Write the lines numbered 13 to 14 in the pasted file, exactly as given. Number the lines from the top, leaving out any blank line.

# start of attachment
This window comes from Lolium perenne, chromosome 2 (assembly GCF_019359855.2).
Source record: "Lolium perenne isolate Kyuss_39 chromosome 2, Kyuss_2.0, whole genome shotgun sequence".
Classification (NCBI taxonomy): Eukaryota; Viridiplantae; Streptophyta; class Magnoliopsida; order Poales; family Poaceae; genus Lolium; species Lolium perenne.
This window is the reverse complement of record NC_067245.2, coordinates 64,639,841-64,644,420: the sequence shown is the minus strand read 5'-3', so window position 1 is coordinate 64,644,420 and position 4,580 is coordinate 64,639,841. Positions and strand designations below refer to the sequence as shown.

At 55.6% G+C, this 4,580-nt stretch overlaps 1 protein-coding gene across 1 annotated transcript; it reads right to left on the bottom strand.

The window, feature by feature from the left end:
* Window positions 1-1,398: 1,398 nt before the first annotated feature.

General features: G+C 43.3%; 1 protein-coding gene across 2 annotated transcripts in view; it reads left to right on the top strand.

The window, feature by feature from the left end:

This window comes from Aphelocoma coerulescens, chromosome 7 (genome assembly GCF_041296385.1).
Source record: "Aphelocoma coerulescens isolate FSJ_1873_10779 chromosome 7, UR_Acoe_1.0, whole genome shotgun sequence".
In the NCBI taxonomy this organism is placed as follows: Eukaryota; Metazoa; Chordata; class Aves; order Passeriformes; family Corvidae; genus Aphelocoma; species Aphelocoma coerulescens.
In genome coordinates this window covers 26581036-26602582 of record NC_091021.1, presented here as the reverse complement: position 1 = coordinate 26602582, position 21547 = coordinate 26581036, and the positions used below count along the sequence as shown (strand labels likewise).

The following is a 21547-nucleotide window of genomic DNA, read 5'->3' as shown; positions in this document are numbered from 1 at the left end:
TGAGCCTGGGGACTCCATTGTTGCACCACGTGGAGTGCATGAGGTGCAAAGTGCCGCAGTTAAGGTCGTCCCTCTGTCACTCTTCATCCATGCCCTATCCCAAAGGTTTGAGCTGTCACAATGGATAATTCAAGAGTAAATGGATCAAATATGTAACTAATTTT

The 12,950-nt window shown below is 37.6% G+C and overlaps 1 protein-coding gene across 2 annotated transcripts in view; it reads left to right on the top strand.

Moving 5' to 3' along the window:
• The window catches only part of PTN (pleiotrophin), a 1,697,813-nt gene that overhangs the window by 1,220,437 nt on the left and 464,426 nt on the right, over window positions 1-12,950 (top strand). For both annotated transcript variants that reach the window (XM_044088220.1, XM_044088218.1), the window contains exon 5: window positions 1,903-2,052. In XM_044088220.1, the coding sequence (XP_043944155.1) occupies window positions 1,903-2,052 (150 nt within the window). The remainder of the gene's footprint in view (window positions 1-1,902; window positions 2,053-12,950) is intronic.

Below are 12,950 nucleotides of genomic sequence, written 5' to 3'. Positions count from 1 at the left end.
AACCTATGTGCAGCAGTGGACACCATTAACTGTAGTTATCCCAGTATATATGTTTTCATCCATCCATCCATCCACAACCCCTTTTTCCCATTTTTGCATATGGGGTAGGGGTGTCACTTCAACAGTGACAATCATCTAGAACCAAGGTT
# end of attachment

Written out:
In genome coordinates this window covers 26581036-26602582 of record NC_091021.1, presented here as the reverse complement: position 1 = coordinate 26602582, position 21547 = coordinate 26581036, and the positions used below count along the sequence as shown (strand labels likewise).

The following is a 21547-nucleotide window of genomic DNA, read 5'->3' as shown; positions in this document are numbered from 1 at the left end: